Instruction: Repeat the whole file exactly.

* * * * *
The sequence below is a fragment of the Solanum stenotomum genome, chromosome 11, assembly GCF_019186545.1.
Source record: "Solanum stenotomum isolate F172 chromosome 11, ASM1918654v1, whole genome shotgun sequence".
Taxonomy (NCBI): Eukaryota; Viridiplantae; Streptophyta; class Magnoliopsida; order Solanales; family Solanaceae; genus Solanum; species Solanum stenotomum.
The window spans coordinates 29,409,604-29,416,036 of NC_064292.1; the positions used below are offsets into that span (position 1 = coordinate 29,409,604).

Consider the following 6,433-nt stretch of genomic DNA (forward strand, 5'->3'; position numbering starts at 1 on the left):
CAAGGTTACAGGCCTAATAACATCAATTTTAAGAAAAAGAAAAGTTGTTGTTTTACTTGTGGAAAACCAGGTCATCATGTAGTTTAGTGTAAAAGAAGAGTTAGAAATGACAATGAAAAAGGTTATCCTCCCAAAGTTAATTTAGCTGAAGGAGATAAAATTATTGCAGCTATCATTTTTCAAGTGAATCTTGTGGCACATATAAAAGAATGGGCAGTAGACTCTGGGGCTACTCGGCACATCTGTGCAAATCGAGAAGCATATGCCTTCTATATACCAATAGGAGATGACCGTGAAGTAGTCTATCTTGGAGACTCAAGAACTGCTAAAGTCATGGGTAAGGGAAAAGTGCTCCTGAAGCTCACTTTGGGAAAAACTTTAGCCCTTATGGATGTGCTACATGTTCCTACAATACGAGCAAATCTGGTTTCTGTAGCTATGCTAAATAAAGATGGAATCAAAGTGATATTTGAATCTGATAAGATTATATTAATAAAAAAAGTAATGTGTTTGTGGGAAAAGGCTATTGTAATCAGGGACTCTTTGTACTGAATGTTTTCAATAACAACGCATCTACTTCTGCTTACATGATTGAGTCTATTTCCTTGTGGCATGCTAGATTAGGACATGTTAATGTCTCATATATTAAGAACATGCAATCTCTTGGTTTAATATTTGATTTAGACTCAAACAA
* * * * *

The sequence below is a fragment of the Solanum stenotomum genome, chromosome 11, assembly GCF_019186545.1.
Source record: "Solanum stenotomum isolate F172 chromosome 11, ASM1918654v1, whole genome shotgun sequence".
Taxonomy (NCBI): Eukaryota; Viridiplantae; Streptophyta; class Magnoliopsida; order Solanales; family Solanaceae; genus Solanum; species Solanum stenotomum.
The window spans coordinates 29,409,604-29,416,036 of NC_064292.1; the positions used below are offsets into that span (position 1 = coordinate 29,409,604).

Consider the following 6,433-nt stretch of genomic DNA (forward strand, 5'->3'; position numbering starts at 1 on the left):
CAAGGTTACAGGCCTAATAACATCAATTTTAAGAAAAAGAAAAGTTGTTGTTTTACTTGTGGAAAACCAGGTCATCATGTAGTTTAGTGTAAAAGAAGAGTTAGAAATGACAATGAAAAAGGTTATCCTCCCAAAGTTAATTTAGCTGAAGGAGATAAAATTATTGCAGCTATCATTTTTCAAGTGAATCTTGTGGCACATATAAAAGAATGGGCAGTAGACTCTGGGGCTACTCGGCACATCTGTGCAAATCGAGAAGCATATGCCTTCTATATACCAATAGGAGATGACCGTGAAGTAGTCTATCTTGGAGACTCAAGAACTGCTAAAGTCATGGGTAAGGGAAAAGTGCTCCTGAAGCTCACTTTGGGAAAAACTTTAGCCCTTATGGATGTGCTACATGTTCCTACAATACGAGCAAATCTGGTTTCTGTAGCTATGCTAAATAAAGATGGAATCAAAGTGATATTTGAATCTGATAAGATTATATTAATAAAAAAAGTAATGTGTTTGTGGGAAAAGGCTATTGTAATCAGGGACTCTTTGTACTGAATGTTTTCAATAACAACGCATCTACTTCTGCTTACATGATTGAGTCTATTTCCTTGTGGCATGCTAGATTAGGACATGTTAATGTCTCATATATTAAGAACATGCAATCTCTTGGTTTAATATTTGATTTAGACTCAAACAA